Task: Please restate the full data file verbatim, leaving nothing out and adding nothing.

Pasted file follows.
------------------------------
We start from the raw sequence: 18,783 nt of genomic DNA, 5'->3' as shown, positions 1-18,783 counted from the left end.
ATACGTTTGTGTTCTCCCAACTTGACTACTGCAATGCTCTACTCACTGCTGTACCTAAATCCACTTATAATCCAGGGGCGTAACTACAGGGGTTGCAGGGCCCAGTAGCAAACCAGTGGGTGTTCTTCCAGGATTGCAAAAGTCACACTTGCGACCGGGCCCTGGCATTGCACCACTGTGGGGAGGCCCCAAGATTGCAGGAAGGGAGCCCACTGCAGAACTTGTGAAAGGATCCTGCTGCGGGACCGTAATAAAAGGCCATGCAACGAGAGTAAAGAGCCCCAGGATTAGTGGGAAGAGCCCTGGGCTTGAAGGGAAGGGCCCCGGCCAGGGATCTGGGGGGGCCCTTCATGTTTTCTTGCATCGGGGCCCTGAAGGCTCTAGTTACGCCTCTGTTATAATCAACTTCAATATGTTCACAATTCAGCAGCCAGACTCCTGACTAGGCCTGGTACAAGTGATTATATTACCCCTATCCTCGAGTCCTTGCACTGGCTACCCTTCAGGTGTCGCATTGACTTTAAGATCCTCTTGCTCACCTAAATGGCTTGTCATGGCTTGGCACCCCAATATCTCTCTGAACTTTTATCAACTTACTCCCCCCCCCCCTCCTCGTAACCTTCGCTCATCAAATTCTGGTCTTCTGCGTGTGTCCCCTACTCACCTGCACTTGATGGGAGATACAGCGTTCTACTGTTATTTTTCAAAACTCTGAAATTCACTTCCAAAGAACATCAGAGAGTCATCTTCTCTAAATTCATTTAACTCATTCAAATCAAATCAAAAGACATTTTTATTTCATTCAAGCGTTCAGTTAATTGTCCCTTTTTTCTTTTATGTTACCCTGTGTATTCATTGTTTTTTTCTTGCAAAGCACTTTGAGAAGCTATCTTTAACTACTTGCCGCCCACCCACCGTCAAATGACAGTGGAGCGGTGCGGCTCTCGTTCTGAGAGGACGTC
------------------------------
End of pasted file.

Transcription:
We start from the raw sequence: 18,783 nt of genomic DNA, 5'->3' as shown, positions 1-18,783 counted from the left end.
ATACGTTTGTGTTCTCCCAACTTGACTACTGCAATGCTCTACTCACTGCTGTACCTAAATCCACTTATAATCCAGGGGCGTAACTACAGGGGTTGCAGGGCCCAGTAGCAAACCAGTGGGTGTTCTTCCAGGATTGCAAAAGTCACACTTGCGACCGGGCCCTGGCATTGCACCACTGTGGGGAGGCCCCAAGATTGCAGGAAGGGAGCCCACTGCAGAACTTGTGAAAGGATCCTGCTGCGGGACCGTAATAAAAGGCCATGCAACGAGAGTAAAGAGCCCCAGGATTAGTGGGAAGAGCCCTGGGCTTGAAGGGAAGGGCCCCGGCCAGGGATCTGGGGGGGCCCTTCATGTTTTCTTGCATCGGGGCCCTGAAGGCTCTAGTTACGCCTCTGTTATAATCAACTTCAATATGTTCACAATTCAGCAGCCAGACTCCTGACTAGGCCTGGTACAAGTGATTATATTACCCCTATCCTCGAGTCCTTGCACTGGCTACCCTTCAGGTGTCGCATTGACTTTAAGATCCTCTTGCTCACCTAAATGGCTTGTCATGGCTTGGCACCCCAATATCTCTCTGAACTTTTATCAACTTACTCCCCCCCCCCCTCCTCGTAACCTTCGCTCATCAAATTCTGGTCTTCTGCGTGTGTCCCCTACTCACCTGCACTTGATGGGAGATACAGCGTTCTACTGTTATTTTTCAAAACTCTGAAATTCACTTCCAAAGAACATCAGAGAGTCATCTTCTCTAAATTCATTTAACTCATTCAAATCAAATCAAAAGACATTTTTATTTCATTCAAGCGTTCAGTTAATTGTCCCTTTTTTCTTTTATGTTACCCTGTGTATTCATTGTTTTTTTCTTGCAAAGCACTTTGAGAAGCTATCTTTAACTACTTGCCGCCCACCCACCGTCAAATGACAGTGGAGCGGTGCGGCTCTCGTTCTGAGAGGACGTC